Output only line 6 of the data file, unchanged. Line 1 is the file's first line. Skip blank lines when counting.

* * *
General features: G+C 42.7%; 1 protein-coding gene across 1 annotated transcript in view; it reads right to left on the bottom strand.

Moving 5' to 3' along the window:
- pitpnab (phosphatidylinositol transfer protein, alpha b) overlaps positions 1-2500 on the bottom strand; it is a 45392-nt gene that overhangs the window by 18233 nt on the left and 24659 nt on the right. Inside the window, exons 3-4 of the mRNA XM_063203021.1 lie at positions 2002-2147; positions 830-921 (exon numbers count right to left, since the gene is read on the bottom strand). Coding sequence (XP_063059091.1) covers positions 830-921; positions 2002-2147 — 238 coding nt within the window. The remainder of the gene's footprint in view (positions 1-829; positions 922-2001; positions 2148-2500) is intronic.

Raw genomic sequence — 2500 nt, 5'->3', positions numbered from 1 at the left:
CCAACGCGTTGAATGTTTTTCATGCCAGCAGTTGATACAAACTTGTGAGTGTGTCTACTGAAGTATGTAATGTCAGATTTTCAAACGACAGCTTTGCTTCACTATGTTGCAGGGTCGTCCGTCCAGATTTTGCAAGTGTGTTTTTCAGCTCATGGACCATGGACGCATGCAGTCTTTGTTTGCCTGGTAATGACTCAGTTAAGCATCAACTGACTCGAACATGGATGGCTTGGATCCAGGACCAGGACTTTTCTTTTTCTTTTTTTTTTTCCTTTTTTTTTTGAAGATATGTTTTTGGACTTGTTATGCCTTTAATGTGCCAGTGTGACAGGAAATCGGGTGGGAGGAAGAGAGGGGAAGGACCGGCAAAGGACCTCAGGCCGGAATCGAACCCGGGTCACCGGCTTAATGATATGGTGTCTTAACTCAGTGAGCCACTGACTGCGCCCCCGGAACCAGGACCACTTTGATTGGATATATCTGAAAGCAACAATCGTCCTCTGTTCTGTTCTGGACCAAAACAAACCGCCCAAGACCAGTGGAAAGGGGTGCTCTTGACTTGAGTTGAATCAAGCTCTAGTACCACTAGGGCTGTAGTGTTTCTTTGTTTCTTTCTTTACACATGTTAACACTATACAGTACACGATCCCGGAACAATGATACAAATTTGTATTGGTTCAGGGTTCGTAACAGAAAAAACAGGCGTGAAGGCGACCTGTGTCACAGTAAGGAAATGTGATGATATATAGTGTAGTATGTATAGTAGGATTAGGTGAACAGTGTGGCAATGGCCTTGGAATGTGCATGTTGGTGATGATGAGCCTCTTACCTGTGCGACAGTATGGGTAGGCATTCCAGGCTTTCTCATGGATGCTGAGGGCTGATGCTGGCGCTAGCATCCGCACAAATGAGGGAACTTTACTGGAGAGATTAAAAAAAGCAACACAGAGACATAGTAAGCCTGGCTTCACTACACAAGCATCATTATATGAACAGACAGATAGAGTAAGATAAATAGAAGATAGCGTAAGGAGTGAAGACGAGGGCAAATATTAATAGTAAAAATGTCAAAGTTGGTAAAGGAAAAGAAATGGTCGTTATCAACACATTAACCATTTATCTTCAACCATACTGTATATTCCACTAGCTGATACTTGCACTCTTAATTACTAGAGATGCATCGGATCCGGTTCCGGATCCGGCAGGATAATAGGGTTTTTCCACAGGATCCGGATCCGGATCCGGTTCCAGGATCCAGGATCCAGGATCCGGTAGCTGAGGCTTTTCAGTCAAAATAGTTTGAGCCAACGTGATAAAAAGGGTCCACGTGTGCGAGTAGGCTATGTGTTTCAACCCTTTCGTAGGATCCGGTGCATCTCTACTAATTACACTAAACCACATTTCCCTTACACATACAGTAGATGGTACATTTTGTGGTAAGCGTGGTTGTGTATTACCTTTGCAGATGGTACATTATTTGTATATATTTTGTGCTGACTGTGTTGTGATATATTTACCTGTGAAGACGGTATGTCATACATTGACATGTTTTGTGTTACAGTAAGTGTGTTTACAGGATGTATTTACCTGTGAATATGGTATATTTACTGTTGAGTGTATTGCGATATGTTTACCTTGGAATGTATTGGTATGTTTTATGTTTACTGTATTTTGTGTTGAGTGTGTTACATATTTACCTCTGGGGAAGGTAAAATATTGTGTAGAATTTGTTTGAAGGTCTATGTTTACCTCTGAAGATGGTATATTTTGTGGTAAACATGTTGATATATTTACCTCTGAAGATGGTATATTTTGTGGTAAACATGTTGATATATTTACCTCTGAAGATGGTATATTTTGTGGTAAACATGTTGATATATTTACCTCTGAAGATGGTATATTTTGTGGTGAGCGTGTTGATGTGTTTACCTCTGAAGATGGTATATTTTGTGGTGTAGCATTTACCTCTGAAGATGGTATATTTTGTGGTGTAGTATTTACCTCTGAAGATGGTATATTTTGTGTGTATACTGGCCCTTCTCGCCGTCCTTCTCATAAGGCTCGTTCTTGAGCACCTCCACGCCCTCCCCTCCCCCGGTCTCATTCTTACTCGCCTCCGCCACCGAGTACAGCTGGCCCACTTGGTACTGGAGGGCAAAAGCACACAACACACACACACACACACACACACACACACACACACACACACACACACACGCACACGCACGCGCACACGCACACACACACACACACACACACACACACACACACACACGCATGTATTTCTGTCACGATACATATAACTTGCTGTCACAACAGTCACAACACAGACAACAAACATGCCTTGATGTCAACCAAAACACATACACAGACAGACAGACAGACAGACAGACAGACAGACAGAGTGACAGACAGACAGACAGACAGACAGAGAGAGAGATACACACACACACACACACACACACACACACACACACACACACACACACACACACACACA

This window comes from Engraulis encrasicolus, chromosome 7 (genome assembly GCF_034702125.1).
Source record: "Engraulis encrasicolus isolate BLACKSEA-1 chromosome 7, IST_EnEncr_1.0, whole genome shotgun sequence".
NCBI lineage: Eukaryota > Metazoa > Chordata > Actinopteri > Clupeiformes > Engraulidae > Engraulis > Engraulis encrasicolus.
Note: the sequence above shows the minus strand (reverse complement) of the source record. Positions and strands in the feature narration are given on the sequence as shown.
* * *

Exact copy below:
This window comes from Engraulis encrasicolus, chromosome 7 (genome assembly GCF_034702125.1).